When Linus Torvalds released Linux, it was considered, in Raymond’s words, “subversive” and “a distinct shock.” Could the federal government withstand such a shock?
Evidence suggests it can—and the transformation is already happening in small ways. One of the winners of the Harvard Kennedy School’s Innovations in Government award is State’s Consular Team India (CTI), which won for joining their embassy and four consular posts—each of which used to have its own distinct set of procedures-into a single, more effective unit who could deliver standardized services. As CTI describes it, “this is no top-down bureaucracy” but shares “a common base of information and shared responsibilities.” They flattened the hierarchy, and not only lived, but thrived.”
Tom Simonite in MIT Technology Review: “In early September, news outlets reported that the price of onions in India had suddenly spiked nearly 300 percent over prices a year before. Analysts warned that the jump in price for this food staple could signal an impending economic crisis, and the Research Bank of India quickly raised interest rates.
A startup company called Premise might’ve helped make the response to India’s onion crisis timelier. As part of a novel approach to tracking the global economy from the bottom up, the company has a daily feed of onion prices from stores around India. More than 700 people in cities around the globe use a mobile app to log the prices of key products in local stores each day.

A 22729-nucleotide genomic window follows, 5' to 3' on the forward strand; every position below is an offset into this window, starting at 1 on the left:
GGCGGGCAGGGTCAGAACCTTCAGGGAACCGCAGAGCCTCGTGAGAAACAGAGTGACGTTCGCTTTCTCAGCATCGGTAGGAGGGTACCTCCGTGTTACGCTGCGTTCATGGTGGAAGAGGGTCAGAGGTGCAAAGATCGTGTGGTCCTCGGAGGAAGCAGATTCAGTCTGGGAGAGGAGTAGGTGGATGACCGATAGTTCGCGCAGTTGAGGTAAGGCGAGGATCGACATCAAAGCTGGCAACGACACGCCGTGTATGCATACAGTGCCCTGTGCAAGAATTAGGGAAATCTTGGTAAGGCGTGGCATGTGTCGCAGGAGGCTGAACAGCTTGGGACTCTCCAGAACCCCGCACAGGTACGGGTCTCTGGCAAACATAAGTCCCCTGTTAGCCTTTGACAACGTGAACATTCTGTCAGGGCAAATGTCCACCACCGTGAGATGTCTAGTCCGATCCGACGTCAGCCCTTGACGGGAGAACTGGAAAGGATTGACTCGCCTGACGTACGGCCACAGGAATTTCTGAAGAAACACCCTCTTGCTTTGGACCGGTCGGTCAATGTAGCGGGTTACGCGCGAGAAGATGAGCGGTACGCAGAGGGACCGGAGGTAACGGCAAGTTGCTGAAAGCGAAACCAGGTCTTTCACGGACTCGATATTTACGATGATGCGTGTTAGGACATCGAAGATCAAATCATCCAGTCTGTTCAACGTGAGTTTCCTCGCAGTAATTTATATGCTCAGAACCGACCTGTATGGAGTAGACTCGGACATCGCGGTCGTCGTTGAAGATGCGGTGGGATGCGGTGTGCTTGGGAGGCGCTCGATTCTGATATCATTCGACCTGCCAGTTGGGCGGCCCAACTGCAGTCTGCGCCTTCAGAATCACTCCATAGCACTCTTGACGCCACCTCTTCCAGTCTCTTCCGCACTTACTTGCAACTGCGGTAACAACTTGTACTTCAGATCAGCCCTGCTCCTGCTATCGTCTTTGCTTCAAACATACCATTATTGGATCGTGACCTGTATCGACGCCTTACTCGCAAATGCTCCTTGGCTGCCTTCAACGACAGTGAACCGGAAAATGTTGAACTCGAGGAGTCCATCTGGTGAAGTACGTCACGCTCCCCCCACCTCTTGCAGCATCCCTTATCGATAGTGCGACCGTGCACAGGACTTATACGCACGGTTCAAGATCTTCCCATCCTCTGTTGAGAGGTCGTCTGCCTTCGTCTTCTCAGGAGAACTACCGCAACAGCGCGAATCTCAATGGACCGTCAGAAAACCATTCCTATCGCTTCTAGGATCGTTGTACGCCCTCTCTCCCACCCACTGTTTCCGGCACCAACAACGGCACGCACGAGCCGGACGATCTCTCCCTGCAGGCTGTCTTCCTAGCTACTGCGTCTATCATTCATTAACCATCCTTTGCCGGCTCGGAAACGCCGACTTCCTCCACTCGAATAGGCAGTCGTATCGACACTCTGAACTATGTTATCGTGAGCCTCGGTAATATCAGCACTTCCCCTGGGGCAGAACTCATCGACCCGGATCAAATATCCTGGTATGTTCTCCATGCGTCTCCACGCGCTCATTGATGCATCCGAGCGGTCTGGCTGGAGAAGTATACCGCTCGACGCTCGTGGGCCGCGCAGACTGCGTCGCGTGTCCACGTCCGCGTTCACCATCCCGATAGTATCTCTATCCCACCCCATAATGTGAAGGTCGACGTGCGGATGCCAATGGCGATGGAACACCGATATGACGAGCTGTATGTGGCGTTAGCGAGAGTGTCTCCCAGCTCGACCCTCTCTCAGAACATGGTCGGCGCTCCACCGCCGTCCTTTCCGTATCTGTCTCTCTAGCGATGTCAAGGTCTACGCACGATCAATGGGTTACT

Premise’s cofounder David Soloff says it’s a valuable way to take the pulse of economies around the world, especially since stores frequently update their prices in response to economic pressures such as wholesale costs and consumer confidence. “All this information is hiding in plain sight on store shelves,” he says, “but there’s no way of capturing and aggregating it in any meaningful way.”
That information could provide a quick way to track and even predict inflation measures such as the U.S. Consumer Price Index. Inflation figures influence the financial industry and are used to set governments’ monetary and fiscal policy, but they are typically updated only once a month. Soloff says Premise’s analyses have shown that for some economies, the data the company collects can reliably predict monthly inflation figures four to six weeks in advance. “You don’t look at the weather forecast once a month,” he says….